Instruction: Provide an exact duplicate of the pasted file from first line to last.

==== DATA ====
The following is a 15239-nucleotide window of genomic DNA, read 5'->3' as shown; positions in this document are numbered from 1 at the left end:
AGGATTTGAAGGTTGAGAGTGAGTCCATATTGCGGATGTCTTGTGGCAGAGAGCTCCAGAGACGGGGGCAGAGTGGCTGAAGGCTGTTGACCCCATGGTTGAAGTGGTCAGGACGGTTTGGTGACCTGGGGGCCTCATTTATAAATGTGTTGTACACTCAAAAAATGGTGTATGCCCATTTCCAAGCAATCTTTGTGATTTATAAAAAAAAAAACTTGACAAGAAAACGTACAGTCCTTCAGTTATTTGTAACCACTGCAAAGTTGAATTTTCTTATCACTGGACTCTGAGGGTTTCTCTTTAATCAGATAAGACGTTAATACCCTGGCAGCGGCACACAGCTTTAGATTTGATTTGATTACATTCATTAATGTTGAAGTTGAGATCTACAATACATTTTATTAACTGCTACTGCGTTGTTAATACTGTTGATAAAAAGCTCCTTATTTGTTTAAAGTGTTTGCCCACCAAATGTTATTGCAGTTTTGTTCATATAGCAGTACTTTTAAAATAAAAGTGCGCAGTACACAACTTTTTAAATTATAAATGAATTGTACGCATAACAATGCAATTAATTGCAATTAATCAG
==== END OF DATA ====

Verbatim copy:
The following is a 15239-nucleotide window of genomic DNA, read 5'->3' as shown; positions in this document are numbered from 1 at the left end:
AGGATTTGAAGGTTGAGAGTGAGTCCATATTGCGGATGTCTTGTGGCAGAGAGCTCCAGAGACGGGGGCAGAGTGGCTGAAGGCTGTTGACCCCATGGTTGAAGTGGTCAGGACGGTTTGGTGACCTGGGGGCCTCATTTATAAATGTGTTGTACACTCAAAAAATGGTGTATGCCCATTTCCAAGCAATCTTTGTGATTTATAAAAAAAAAAACTTGACAAGAAAACGTACAGTCCTTCAGTTATTTGTAACCACTGCAAAGTTGAATTTTCTTATCACTGGACTCTGAGGGTTTCTCTTTAATCAGATAAGACGTTAATACCCTGGCAGCGGCACACAGCTTTAGATTTGATTTGATTACATTCATTAATGTTGAAGTTGAGATCTACAATACATTTTATTAACTGCTACTGCGTTGTTAATACTGTTGATAAAAAGCTCCTTATTTGTTTAAAGTGTTTGCCCACCAAATGTTATTGCAGTTTTGTTCATATAGCAGTACTTTTAAAATAAAAGTGCGCAGTACACAACTTTTTAAATTATAAATGAATTGTACGCATAACAATGCAATTAATTGCAATTAATCAG